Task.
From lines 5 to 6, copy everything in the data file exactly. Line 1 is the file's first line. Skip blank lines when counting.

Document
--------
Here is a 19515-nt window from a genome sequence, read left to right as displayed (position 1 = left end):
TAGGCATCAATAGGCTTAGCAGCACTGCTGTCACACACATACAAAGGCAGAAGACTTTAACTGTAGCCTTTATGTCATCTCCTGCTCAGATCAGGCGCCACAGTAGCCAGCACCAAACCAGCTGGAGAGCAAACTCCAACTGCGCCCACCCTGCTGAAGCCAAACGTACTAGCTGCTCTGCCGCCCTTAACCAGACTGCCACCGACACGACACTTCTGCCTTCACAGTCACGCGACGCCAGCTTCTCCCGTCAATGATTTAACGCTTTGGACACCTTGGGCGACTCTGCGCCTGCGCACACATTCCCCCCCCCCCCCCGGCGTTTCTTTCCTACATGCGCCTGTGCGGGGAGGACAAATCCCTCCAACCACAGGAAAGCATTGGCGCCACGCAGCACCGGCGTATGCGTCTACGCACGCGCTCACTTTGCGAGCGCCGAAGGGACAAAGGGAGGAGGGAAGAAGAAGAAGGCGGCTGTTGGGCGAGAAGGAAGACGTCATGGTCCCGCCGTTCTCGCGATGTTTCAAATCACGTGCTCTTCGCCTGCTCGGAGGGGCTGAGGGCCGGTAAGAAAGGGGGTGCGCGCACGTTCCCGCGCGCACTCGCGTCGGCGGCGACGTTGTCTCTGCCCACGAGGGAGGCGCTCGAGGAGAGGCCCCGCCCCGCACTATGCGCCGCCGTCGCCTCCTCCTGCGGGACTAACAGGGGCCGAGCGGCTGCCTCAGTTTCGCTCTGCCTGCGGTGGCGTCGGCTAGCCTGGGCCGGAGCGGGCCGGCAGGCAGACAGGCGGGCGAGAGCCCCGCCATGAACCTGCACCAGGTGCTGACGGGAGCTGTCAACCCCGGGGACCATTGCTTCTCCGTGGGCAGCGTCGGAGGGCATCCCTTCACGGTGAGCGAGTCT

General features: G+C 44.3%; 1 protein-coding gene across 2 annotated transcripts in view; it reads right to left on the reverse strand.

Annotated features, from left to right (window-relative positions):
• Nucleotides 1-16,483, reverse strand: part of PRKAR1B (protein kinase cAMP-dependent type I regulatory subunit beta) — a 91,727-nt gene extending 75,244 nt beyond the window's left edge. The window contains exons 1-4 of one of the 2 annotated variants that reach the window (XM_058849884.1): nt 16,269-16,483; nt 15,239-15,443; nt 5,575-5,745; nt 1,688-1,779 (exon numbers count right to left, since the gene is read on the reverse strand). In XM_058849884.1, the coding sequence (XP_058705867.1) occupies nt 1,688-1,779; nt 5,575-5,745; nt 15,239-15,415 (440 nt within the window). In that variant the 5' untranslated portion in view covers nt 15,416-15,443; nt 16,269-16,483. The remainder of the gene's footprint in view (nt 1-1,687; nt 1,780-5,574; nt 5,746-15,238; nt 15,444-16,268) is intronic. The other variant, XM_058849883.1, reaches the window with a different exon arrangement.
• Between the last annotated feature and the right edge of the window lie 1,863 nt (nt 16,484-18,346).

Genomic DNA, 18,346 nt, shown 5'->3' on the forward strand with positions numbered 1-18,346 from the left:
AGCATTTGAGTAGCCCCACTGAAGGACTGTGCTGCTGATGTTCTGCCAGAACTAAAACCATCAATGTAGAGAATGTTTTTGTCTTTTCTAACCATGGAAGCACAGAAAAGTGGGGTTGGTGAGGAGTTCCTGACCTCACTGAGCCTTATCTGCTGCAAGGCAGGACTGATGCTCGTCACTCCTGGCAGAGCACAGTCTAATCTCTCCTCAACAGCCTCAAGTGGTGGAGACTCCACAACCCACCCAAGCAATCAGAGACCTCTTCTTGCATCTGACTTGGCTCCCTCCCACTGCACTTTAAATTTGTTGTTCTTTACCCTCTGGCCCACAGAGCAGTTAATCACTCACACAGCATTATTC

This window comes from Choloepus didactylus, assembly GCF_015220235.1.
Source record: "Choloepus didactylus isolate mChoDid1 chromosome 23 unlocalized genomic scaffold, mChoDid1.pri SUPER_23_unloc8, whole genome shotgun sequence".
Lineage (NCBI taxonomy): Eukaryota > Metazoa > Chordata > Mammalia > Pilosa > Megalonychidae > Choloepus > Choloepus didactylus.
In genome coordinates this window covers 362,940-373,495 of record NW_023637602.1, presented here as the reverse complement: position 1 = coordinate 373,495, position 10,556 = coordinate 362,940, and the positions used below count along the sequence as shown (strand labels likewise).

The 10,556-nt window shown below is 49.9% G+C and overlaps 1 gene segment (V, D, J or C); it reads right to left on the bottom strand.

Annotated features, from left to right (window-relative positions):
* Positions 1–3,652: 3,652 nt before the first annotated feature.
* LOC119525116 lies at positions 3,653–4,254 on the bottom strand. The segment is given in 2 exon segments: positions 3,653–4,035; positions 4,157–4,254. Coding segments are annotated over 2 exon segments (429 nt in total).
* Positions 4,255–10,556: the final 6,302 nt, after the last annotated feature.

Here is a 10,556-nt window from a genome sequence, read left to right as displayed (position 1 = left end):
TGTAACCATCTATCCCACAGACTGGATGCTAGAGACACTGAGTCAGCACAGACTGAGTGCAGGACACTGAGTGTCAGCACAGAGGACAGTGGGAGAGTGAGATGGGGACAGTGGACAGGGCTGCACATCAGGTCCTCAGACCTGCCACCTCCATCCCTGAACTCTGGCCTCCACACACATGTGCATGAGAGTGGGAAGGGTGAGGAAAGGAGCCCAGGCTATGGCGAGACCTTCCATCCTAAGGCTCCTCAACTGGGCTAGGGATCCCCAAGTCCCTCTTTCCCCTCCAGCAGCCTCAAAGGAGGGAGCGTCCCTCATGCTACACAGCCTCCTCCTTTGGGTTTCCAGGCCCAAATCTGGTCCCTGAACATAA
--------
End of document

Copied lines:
• Nucleotides 1-16,483, reverse strand: part of PRKAR1B (protein kinase cAMP-dependent type I regulatory subunit beta) — a 91,727-nt gene extending 75,244 nt beyond the window's left edge. The window contains exons 1-4 of one of the 2 annotated variants that reach the window (XM_058849884.1): nt 16,269-16,483; nt 15,239-15,443; nt 5,575-5,745; nt 1,688-1,779 (exon numbers count right to left, since the gene is read on the reverse strand). In XM_058849884.1, the coding sequence (XP_058705867.1) occupies nt 1,688-1,779; nt 5,575-5,745; nt 15,239-15,415 (440 nt within the window). In that variant the 5' untranslated portion in view covers nt 15,416-15,443; nt 16,269-16,483. The remainder of the gene's footprint in view (nt 1-1,687; nt 1,780-5,574; nt 5,746-15,238; nt 15,444-16,268) is intronic. The other variant, XM_058849883.1, reaches the window with a different exon arrangement.
• Between the last annotated feature and the right edge of the window lie 1,863 nt (nt 16,484-18,346).